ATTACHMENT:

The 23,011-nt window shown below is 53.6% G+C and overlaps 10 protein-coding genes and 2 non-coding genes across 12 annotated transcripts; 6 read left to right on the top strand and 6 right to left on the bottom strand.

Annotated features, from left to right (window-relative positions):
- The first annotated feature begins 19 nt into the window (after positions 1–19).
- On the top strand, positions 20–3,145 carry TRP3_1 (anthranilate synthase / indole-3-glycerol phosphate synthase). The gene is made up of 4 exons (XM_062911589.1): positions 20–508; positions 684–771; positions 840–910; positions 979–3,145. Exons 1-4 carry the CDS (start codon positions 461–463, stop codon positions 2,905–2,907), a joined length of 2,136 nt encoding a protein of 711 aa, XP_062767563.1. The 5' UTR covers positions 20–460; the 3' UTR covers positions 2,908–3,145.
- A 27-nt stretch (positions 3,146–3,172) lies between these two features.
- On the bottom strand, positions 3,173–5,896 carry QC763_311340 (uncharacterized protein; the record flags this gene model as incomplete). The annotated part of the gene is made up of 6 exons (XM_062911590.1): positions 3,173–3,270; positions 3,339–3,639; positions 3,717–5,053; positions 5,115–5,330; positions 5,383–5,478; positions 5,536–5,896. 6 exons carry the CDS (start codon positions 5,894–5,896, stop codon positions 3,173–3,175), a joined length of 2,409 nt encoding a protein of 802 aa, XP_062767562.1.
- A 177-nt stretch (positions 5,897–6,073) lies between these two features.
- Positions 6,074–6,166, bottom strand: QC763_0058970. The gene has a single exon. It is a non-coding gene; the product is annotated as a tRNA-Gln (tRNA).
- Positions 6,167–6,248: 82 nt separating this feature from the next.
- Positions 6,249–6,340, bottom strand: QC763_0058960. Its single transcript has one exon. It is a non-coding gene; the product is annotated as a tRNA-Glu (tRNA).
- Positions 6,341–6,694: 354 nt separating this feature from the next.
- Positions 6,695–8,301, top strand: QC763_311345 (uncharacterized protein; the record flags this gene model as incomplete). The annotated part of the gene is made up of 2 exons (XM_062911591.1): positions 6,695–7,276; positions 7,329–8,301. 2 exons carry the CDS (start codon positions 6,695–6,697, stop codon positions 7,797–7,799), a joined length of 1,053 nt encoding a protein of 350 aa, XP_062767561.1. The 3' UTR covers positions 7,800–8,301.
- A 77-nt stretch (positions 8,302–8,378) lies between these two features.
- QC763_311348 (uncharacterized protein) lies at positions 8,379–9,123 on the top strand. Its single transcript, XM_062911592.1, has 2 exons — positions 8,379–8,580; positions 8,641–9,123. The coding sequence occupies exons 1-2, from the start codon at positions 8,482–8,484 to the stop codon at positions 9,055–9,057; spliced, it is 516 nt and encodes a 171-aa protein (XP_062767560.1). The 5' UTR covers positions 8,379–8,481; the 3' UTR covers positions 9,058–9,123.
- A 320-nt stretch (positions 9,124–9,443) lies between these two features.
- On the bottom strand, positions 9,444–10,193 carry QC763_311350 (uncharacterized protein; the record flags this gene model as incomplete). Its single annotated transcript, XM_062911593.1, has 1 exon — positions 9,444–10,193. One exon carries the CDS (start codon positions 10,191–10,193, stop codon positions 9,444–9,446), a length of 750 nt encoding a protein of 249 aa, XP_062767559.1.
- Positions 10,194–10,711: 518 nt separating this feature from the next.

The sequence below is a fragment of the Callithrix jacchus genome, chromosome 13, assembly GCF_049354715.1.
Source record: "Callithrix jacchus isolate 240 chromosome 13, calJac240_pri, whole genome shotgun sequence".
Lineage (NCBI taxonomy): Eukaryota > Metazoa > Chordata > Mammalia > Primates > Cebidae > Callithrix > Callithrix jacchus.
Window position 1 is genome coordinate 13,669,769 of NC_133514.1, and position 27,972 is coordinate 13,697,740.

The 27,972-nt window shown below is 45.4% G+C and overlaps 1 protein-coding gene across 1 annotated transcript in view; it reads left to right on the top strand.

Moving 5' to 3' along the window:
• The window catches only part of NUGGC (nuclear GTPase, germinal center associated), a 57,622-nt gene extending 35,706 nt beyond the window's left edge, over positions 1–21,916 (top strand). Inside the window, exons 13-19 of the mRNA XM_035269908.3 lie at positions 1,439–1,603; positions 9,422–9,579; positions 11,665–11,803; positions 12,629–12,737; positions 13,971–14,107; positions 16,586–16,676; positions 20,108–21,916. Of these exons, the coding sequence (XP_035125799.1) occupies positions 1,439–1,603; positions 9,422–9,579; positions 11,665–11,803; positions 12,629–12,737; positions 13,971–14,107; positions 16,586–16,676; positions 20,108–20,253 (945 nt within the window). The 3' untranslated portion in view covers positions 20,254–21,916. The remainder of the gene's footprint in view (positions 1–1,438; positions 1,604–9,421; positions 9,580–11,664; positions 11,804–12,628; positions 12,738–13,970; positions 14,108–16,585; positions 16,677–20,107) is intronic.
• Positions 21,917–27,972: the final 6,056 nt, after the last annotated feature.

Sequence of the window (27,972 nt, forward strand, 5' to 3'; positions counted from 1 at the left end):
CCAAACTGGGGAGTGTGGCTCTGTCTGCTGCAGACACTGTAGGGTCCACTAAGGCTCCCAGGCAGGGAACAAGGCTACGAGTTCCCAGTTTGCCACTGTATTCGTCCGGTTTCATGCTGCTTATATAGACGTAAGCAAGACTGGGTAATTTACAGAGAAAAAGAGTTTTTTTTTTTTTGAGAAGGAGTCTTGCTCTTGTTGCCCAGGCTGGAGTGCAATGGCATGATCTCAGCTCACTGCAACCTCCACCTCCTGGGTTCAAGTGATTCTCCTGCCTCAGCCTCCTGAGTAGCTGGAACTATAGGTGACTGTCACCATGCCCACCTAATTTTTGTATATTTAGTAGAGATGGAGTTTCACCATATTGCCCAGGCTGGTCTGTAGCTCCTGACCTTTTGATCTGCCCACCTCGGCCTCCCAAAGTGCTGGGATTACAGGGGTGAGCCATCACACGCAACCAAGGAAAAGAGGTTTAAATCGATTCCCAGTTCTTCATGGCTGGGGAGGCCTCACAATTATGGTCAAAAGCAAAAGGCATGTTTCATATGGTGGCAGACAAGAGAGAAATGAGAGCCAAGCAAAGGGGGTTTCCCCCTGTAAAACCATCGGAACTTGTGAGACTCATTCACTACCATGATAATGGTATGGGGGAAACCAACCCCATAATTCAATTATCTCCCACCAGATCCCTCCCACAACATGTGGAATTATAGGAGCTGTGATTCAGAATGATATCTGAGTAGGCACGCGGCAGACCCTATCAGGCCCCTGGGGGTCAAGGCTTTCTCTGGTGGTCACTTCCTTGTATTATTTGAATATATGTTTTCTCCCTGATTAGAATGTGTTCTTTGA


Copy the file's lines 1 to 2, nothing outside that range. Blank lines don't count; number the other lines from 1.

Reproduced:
The 23,011-nt window shown below is 53.6% G+C and overlaps 10 protein-coding genes and 2 non-coding genes across 12 annotated transcripts; 6 read left to right on the top strand and 6 right to left on the bottom strand.

Annotated features, from left to right (window-relative positions):